I was not into heavy metal, more liking the Beatles, Stones, Bob Dylan, some blues and doo wop sound. So I honestly felt Kiss was not my choice of music and did not think they were going to be as popular as they turned out to be. Gene did mention to me at one time that he thought Kiss was going to be “as big or bigger than the Beatles”. I think in general, “rock and roll” became very diversified, in that so many sounds were listed under that category, taking it away from itʼs original roots and expanding the definition of that genre.
Q. Could you tell us a little about what Kiss related projects you worked on during the time you and Dennis Woloch worked together at Howard Marks Advertising.
Dennis worked with Kiss much more than I did, being he was creative director.
The projects I did work on were, the Kiss Army logo, Double Platinum and Unmasked albums, the alternate back cover of Creatures of the Night, the solo albums, and the Asylum tour book.
My name does not appear in the credits for work mentioned, because, at one point, (sadly for my artist/creative ego, and much to my surprise) . . . when I had asked for my name to be listed as a credit for my design/concepts, Dennis and Howard decided rather than do that, or to credit me and Dennis together, Howard Marks Advertising would receive sole recognition instead, and this can be noticed on later works done for Kiss, during the time that they were still with the agency.
I designed one of two back covers used for Creatures, which featured a close-up photo of woman’s ass, in tight, black leather pants. The casting turned out to be very funny, in that I had these beautiful models show up for the shot, and then had to ask them to turnaround and bend over so the photographer and I could observe, and determine if she had the nice backside that I had in mind for the shot. I did find a beauty, and that is the one we used for the final image on the album.
The Asylum oversize tour book, is a layout design I put together while Dennis was on sabbatical. It is the third book, (following Lick It Up, and Animalize), that shows Kiss without makeup, and the second with Bruce in the band,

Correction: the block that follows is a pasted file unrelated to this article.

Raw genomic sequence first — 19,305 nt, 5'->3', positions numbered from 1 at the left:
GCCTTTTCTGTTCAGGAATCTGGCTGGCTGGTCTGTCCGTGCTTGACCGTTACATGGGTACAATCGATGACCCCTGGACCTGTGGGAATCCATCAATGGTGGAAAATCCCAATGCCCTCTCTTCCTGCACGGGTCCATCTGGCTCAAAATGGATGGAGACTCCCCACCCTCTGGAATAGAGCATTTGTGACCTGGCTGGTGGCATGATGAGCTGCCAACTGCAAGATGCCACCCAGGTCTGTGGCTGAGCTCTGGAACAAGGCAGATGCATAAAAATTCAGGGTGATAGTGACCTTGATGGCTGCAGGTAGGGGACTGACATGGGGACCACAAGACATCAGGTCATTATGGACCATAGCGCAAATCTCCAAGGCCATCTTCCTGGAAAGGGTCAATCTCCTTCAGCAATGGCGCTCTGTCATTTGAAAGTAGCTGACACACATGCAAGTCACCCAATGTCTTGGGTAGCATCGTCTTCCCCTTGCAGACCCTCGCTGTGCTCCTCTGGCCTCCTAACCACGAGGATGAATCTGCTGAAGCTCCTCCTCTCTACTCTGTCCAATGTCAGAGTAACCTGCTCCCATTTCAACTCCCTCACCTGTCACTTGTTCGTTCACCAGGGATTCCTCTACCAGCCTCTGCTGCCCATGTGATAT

For this book, I wanted to create the sensation of Kiss being larger than life, by using an oversize tour book format. On the cover, to show the band as large as possible, I used the portrait art that is on the album, and arranged Gene and Paul on the front, being they were the original members, with Eric and Bruce fitting easily on the back. On the inside, the idea of enlarging the studio portraits of the guys, full page, and adding the copy that accompanied each, was all meant to develop a more personal, intimate relationship with/for the fans. On the other inside pages, I used vibrating, patterns behind the images of Kiss performing, to help convey the excitement of their stage energy.
Dennis probably mentioned that I designed and sketched out the cover layout for Unmasked, which the illustrator basically followed for his finished drawings.
On a humorous note, there is the story about a photo (think it was used for a promotion piece) where Gene had asked that his tongue be given a little more length. The retoucher I was working with, created this photo with Gene’s tongue so exaggeratedly elongated, that it extended down to his waist, and wrapped under, and around his belt. Upon seeing this, Gene was startled for a second, before realizing the joke. We then showed him the photo that was more like what he asked for, which he approved, and he did keep the gag image for himself, now that would be a great image to have!